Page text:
Post details: Remodeling 101 - Part 2


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Remodeling 101 - Part 2

Contract Review

The contract binds both you and the contractor to the project. The approved plans and specifications should be part of the document to help clarify the extent of work to be done and the responsibilities of both parties. Make sure your contract includes at least the following:

- The name, address, and license number of the contractor
- The start and completion dates of the project
- A description of materials and work to be done
- The price of the project and a schedule of progress payments (which should coincide with city inspections to ensure each phase of work has been properly completed)
- A description of what constitutes substantial commencement of work
- A notice that the contractor shall substantially commence work within 20 days of a specified date

Unless you have a substantial legal background, it's a good idea to have a legal adviser look over the contract your contractor has prepared.

Work Together

The details of your remodeling project will be unique to you and your contractor, and will probably be filled with ups and downs, delays and surprises. Almost surely there will be a demolition phase, followed by a time when the basics, from walls to wiring, are rebuilt or upgraded as needed. Then cabinets, appliances, and so forth will be installed, and paint, hardware, and other finishing touches can be put in place.

During the remodeling process, keep your relationship with the contractor and his or her workers as cordial as possible. It's normal for both sides to get on each other's nerves, but here are a few suggestions to keep things running smoothly.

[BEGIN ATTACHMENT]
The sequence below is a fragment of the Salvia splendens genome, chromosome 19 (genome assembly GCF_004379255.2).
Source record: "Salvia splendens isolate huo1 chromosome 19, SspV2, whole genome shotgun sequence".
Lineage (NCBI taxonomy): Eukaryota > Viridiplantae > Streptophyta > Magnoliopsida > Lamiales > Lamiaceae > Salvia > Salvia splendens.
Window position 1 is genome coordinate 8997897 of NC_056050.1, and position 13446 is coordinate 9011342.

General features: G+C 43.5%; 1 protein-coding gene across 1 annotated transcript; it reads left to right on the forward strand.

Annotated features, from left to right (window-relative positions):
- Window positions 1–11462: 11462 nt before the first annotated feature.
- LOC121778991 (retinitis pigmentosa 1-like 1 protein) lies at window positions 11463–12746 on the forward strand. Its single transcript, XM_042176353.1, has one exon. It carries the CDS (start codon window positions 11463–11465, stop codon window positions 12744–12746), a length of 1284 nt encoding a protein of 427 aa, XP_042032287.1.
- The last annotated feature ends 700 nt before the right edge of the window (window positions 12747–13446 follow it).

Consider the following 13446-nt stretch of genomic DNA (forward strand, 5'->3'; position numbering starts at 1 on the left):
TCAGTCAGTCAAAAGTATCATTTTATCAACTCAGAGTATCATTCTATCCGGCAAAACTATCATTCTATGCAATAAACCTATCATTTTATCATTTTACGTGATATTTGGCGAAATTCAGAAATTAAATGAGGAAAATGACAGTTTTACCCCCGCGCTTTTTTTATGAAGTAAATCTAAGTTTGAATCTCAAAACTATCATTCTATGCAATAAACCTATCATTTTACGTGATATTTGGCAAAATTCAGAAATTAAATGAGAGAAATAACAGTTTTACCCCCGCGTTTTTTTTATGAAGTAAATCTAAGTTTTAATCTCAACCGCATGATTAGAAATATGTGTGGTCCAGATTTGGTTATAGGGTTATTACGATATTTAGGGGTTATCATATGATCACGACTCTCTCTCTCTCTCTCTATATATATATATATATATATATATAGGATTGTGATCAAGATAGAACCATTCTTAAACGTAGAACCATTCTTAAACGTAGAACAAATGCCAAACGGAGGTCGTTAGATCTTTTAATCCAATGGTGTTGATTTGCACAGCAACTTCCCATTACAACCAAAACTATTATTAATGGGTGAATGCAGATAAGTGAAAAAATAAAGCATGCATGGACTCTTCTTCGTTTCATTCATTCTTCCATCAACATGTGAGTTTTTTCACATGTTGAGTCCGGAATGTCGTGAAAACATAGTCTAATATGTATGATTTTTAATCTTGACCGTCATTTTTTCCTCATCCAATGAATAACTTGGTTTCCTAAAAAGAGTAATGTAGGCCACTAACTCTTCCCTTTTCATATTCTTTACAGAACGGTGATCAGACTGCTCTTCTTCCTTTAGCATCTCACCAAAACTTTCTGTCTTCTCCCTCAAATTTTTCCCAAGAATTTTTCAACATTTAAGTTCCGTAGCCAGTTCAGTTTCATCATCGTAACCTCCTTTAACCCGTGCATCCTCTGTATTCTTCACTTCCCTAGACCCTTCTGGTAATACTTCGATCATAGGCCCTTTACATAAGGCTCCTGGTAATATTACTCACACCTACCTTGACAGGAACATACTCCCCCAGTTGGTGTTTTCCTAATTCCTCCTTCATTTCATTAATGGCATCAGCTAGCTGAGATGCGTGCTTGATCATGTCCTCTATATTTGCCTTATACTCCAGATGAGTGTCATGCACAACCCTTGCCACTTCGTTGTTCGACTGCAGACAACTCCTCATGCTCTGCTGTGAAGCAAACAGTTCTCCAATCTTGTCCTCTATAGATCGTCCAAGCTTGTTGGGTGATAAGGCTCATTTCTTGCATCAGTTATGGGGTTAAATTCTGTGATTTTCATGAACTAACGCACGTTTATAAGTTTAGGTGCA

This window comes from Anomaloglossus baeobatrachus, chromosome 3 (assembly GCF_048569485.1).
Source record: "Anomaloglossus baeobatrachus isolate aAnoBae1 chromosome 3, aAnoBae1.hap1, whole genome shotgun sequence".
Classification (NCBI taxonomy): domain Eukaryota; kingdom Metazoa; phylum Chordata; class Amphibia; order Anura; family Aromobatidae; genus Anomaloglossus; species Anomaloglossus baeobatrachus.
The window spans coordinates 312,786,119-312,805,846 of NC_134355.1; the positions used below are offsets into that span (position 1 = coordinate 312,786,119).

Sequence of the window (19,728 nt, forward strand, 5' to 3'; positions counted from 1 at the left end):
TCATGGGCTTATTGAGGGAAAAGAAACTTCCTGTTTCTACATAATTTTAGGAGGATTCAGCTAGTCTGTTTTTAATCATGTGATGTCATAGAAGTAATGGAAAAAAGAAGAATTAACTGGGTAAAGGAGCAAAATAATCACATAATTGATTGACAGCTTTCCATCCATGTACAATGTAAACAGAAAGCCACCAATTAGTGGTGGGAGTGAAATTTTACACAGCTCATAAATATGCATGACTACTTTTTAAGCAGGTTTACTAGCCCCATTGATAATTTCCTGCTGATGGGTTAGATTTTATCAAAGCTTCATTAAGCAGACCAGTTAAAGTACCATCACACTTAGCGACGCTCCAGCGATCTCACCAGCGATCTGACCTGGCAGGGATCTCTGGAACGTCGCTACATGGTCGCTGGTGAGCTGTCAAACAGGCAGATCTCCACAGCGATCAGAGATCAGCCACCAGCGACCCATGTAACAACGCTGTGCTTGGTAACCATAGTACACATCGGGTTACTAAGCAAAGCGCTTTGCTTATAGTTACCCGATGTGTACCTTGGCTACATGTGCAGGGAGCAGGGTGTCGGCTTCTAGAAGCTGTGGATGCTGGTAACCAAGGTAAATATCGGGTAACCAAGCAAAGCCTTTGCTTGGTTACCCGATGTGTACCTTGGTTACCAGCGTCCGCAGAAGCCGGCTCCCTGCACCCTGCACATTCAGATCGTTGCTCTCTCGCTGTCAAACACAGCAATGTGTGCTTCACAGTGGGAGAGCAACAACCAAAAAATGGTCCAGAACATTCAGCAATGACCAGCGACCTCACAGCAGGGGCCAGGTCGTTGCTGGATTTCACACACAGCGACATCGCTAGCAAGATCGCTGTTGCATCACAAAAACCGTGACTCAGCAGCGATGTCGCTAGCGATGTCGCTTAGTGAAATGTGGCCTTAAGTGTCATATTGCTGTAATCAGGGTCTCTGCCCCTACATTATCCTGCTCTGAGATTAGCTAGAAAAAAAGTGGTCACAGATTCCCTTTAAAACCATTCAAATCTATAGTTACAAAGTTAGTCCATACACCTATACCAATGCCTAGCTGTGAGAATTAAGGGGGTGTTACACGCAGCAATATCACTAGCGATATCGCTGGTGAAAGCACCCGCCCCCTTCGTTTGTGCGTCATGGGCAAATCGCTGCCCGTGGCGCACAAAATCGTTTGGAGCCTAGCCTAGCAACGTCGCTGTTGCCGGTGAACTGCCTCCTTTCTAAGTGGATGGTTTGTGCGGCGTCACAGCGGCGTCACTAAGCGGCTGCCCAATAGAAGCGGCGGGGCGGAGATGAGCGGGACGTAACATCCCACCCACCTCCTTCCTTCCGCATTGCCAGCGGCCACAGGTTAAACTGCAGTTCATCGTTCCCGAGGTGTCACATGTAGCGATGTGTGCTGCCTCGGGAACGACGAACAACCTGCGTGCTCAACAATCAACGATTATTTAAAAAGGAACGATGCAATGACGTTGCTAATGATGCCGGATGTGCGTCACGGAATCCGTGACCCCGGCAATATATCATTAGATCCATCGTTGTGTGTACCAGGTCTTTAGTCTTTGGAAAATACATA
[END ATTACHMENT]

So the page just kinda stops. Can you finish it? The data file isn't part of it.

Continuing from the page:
- Take responsibility. If you have pets, keep them on leashes or confined. Supervise your children and instruct them not to bother the workers. Talk to your neighbors before construction starts, informing them about the time frame of the project and the nature of the work involved.
- Stay out of the way. A job runs more smoothly if the remodeler and crew can concentrate on their work with minimal interference.
- Speak up. When you do talk with the remodeler, be clear about your concerns. Tell him or her what's on your mind; don't allow problems to fester.
- Be friendly and supportive. Greet the contractor and workers when they arrive. Put out refreshments occasionally. Thank them for good work.
- Be patient. Mistakes and misunderstandings happen. When they do, resolve the conflict and move on.
- Be nice to yourself. Treat yourself and your family to meals out. Keep your sense of humor, and focus on the big picture: how much you and your family are sure to enjoy your new space.

At the End

When you and your contractor agree the job is done, set a time for a walk-through to ascertain that everything was completed as ordered. You already know your professional's policy regarding problems that arise after completion, but identify as many potential difficulties as possible before he or she leaves the site.

A few weeks down the road, show your appreciation for a job well done. A small gift is perfectly appropriate, as is a letter of thanks in which you offer to serve as a client reference for your professional's future jobs.

Better Homes and Gardens



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